I’ve been in the market for a new car over the past few weeks. So naturally, the first thing I did was head online to start my search. One of the first places I headed online was Cars.com. If you haven’t heard of that website before, maybe you’re an inchworm or a snail because surely you’ve been living under a rock the past 10 years. Anyway, I used the site to browse for the EXACT car I was looking for down to the last detail; make, model, price range, color, etc. The only aspect of the search I failed to double-check was the location. I filled out a lead generation form for a vehicle WAY too far away that I couldn’t even consider looking at it or buying it. But, every day I got so many phone calls that I was going bonkers. Even when I explained my situation to the person on the other line, the phone callers still persisted. It was downright annoying. This, my friends, is one of the reasons lead generation sites get such a mixed-view reputation. Everyone wants to find easy results online, but no one wants to be harassed with phone calls and emails.
What Gives Lead Generation a Bad Name?
I’ve actually been using a lot of lead generation sites recently. It really made me think about how useful they are to the basic necessities of life. Everyone knows the pains that happen when you are on an online search for anything. It’s hard to find time to crawl the web on individual detective missions. So, therefore, these lead gen sites are the middle-man that takes all the footwork out of the long trek towards finding the perfect result. When we look for a house or apartment, we head to Zillow.com, Apartments.com, or Realtor.com. These competitive sites all have a similar practice of giving that contact information provided by its users to (hopefully) the right people. Other lead generation sites we use are ones to find babysitters, insurance quotes, banking, credit cards, job searching, and more. In fact, a lot of people are actually using lead generation sites to find romance through pages like Match.com
Although there’s a lot of well-respected lead generation type sites such as Care.com or LendingTree.com—there’s a lot that the less reputable sites lack certain things that can be red flags to the user. If you’re putting out a lead-generation website, there’s a lot of things you can do to ensure that your authority and trust is held in high regard.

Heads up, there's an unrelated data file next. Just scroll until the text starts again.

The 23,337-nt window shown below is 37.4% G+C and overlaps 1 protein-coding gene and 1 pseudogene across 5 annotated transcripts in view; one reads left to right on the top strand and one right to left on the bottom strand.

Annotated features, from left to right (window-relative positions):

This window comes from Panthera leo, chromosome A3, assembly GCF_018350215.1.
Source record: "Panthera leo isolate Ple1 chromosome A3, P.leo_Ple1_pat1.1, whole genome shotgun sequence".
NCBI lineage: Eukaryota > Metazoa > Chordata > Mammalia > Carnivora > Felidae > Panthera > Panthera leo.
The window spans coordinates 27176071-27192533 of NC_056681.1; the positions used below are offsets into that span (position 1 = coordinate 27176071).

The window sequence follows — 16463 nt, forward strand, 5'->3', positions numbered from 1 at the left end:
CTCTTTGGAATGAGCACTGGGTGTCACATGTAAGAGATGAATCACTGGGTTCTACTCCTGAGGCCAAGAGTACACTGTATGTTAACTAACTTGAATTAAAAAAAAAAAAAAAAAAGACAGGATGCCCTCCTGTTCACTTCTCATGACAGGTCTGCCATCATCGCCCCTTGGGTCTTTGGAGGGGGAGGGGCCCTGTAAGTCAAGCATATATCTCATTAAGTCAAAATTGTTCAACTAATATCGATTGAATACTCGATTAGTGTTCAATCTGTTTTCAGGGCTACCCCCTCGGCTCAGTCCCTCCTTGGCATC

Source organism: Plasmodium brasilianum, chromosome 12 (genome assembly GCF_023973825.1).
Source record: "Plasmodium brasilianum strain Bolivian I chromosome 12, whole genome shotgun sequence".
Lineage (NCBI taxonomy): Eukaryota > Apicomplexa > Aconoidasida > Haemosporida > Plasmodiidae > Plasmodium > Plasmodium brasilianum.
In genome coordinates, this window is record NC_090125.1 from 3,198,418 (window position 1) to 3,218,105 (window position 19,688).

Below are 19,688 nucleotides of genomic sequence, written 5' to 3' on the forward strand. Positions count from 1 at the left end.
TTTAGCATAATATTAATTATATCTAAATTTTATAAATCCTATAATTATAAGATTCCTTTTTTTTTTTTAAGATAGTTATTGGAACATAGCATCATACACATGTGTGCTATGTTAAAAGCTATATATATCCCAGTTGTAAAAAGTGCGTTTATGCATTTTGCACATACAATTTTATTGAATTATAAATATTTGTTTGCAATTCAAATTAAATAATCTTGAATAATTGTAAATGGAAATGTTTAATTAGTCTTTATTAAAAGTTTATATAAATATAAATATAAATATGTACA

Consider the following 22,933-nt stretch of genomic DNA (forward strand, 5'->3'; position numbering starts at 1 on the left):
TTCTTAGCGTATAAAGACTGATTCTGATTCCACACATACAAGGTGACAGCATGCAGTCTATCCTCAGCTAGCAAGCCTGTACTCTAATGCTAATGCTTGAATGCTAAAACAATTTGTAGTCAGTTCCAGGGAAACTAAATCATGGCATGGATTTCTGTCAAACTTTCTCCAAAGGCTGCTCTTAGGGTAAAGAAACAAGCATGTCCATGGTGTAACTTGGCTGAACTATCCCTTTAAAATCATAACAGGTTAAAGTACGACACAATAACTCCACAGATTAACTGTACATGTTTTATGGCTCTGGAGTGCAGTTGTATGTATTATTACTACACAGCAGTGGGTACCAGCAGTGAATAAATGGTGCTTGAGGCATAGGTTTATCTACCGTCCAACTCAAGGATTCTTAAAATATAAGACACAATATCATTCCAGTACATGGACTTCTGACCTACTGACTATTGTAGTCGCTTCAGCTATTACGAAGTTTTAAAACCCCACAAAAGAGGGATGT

What Gives Lead Generation a Bad Name?
Not including a phone number to contact.
In my last semester in college, I used a crowdfunding website to raise money for a local nonprofit organization. However, after raising several hundred dollars, I was uncertain how to ensure that the website would get those funds to the community benefit organization I wanted to help. I just thought, “oh, I’ll give them a call and ask.” To my dismay, there was NO PHONE NUMBER!! I had to run around emailing foreign customer service representatives until I finally was able to be provided a number to use.
Not having testimonials and photos.
Trust-factor is a huge deal for online users. Simply adding a positive quote can really speak to a user, especially ones that may be using it for the first time.
Lacking trust seals. Or–having “fake” trust seals.
There are companies that will install trust seals on their website just to put some eye candy on their page. According to one study, consumers were 7.6% more likely to buy furniture from an online site that used a “BuySafe Inc.” seal. When users would click on the seal, it brought up a page that offered real guarantees on product purchases so that users were more motivated to buy.
Using generic page templates.
It’s just common sense that the higher quality a page is, the more successful it will be. Site users are savvier than you would think and can tell when you use “cookie-cutter” templates. It also creates a secure image that users will trust. Putting as much investment into your lead-generation site is of utmost importance. But keep in mind that simplicity is essential. The page needs to be clear at identifying the mission of the website so that users have a clear understanding.